Second Russia-Africa summit in 2022 to prioritize cooperation and information sharing

The second Russia-Africa summit in 2022 will prioritize cooperation and information sharing, organizers said on Monday.

Top-level leaders from the adviser to President Vladimir Putin, the Association of Economic Cooperation with African States (AECAS), the Secretariat of the Russia–Africa Partnership Forum, and the Roscongress Foundation met earlier in the day to discuss the event’s preparation.

President Putin at First ever Russia-Africa summit, Sochi 2019 
President Putin at First ever Russia-Africa summit, Sochi 2019

The day before the second Summit meeting, Putin sent a telegram stating, the first Summit “gave a strong momentum to the development of friendly relationships between our country and countries of the African continent.”

Oleg Ozerov, Ambassador-at-Large, and Head of the Secretariat of the Russia-Africa Partnership Forum stated during the meeting that “The first Russia-Africa Summit and Economic Forum was a landmark event and achievement that made it possible to bring together all key politicians and business representatives from Russia and the African continent, establish contacts and agree on future cooperation areas. The second Russia-Africa event, in turn, will demonstrate the results of our efficient interaction and, above all, economic results.”

Russia has prioritized its relationships across the African Continent, setting a 2021 Summit goal of establishing more efficient information cooperation with African countries and developing roadmaps of Russian-African economic, scientific and humanitarian cooperation.

The first Russia–Africa Summit took place in Sochi in October of 2019, intending to foster “Peace, Security and Development” with African partner countries. The Summit resulted in a declaration, agreeing on the further development of Russian-African cooperation in politics, security, the economy, science, technology, culture, and humanitarian fields.

Under the Obama Administration, Africans from across the Continent traveled to the Nation’s Capital for a U.S.-Africa Leaders Summit in 2014, the first event of its kind and the most significant event any U.S. President has held with African heads of state and government. Under the Trump Administration, the U.S.-Africa Leaders Summit was discontinued.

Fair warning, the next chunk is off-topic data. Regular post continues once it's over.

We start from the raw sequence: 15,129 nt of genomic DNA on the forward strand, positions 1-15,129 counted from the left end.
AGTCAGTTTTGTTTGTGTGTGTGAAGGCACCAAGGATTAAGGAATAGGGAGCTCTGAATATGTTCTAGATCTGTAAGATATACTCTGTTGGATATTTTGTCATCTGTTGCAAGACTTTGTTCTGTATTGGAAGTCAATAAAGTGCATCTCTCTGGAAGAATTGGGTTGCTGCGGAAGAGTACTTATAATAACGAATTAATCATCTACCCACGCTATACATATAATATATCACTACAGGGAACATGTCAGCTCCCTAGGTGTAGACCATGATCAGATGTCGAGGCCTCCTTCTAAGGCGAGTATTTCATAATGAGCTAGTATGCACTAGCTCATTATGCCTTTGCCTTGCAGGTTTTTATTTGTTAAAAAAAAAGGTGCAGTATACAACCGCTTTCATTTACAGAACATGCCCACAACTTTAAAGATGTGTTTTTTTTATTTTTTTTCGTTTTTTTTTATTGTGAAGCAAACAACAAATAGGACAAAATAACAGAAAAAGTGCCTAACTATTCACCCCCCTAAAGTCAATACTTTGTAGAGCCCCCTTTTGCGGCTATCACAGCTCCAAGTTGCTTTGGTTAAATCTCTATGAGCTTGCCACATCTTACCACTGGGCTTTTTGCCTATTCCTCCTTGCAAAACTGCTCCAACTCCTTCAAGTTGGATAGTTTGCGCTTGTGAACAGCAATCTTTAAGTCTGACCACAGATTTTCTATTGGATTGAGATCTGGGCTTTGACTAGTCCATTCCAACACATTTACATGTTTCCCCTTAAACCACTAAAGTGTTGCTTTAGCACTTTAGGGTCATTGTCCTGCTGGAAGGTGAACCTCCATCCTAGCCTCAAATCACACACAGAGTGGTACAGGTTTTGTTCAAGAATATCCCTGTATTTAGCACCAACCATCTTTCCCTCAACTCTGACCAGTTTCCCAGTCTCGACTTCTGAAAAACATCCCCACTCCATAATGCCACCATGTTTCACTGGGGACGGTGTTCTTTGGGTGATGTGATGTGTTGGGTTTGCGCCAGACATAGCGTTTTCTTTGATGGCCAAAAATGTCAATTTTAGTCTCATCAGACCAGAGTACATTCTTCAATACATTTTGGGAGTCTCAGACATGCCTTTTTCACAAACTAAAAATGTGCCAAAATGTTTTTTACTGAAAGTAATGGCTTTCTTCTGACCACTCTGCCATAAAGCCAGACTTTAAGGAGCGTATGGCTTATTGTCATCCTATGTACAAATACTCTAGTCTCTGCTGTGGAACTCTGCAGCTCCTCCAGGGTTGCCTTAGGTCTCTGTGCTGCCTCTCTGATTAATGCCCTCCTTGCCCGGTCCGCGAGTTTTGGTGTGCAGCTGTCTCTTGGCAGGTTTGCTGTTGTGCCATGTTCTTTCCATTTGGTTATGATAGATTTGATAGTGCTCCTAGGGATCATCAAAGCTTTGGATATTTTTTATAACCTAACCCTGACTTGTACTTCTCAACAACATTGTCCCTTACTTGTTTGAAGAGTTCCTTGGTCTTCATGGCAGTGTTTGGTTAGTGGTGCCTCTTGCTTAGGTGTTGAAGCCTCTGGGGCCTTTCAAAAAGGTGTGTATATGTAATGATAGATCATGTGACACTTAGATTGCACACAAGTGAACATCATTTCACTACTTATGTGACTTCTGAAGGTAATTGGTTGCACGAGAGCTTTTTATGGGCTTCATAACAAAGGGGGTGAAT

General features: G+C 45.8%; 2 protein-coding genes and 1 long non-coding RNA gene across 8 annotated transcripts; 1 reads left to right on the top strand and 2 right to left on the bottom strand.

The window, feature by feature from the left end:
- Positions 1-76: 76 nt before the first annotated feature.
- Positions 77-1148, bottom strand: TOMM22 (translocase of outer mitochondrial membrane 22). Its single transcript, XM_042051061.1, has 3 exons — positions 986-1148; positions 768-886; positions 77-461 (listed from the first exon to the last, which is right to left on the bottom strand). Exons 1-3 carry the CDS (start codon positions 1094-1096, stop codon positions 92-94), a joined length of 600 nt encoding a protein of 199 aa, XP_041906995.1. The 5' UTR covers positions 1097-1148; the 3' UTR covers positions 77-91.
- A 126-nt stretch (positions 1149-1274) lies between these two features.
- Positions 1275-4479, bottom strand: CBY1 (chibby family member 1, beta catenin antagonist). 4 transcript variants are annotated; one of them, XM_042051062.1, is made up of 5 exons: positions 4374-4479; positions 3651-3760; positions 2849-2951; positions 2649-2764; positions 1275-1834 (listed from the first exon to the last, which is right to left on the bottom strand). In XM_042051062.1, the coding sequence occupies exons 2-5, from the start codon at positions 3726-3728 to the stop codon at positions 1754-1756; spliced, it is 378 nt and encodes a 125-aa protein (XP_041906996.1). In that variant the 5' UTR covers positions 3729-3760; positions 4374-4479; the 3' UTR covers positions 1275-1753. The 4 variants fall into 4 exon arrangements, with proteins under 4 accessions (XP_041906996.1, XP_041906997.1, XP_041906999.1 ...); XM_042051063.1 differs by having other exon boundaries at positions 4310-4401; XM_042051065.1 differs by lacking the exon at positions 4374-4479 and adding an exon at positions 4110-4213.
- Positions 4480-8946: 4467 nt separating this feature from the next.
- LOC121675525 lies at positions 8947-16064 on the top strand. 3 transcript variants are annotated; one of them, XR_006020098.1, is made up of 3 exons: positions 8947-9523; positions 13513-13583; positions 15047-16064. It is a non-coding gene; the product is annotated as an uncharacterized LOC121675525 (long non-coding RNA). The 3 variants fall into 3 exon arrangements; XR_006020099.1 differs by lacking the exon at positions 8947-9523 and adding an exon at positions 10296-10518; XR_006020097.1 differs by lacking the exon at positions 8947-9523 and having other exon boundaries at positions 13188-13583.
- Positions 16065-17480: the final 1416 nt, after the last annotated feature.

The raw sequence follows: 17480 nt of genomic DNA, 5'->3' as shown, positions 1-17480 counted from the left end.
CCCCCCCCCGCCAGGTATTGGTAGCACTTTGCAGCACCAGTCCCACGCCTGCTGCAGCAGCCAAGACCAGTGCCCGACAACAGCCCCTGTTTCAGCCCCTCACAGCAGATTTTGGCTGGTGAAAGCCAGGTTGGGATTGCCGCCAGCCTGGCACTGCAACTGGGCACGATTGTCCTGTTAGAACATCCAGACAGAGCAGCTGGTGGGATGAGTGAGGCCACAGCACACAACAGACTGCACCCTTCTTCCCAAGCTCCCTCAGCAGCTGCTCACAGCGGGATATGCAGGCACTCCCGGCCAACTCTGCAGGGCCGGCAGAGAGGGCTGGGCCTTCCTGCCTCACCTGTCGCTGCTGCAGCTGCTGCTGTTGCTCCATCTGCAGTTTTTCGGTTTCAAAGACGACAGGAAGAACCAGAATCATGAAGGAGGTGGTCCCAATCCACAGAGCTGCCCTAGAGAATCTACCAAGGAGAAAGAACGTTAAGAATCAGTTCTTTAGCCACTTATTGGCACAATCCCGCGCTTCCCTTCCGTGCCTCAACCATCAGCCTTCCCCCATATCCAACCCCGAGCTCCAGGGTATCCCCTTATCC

The Biden Administration, so far, has not discussed renewing the relationship with Africa through a high-level leader’s Summit.  

The United States hosts an annual business summit through the Corporate Council on Africa (CCA), the leading U.S. business association focused on business interests in Africa. And although considered a high-level meeting for commercial interest, it is not a genuine replacement for the type of engagement and personalization that a leadership summit brings.

President Joe Biden delivered a virtual address at the African Union Summit 2021, hosted in Addis Ababa, outlining a “shared vision of a better future with growing trade and investment that advances peace and security.” Biden’s comments during the African Union Summit indicated a return to multilateral engagement.

Shortly after the Summit, The White House Tweeted, “The Biden-Harris Administration is committed to working with the African Union to advance our shared vision of a better future.”

Consistency in diplomacy will be a critical path to developing trust and connectedness to African partners for any country interested in maintaining relationships across the continent. 

Kristi Pelzel is a Senior White House correspondent for Today News Africa in Washington D.C. Kristi also covers the US Department of State and the United Nations. She holds a master's degree from Georgetown University.

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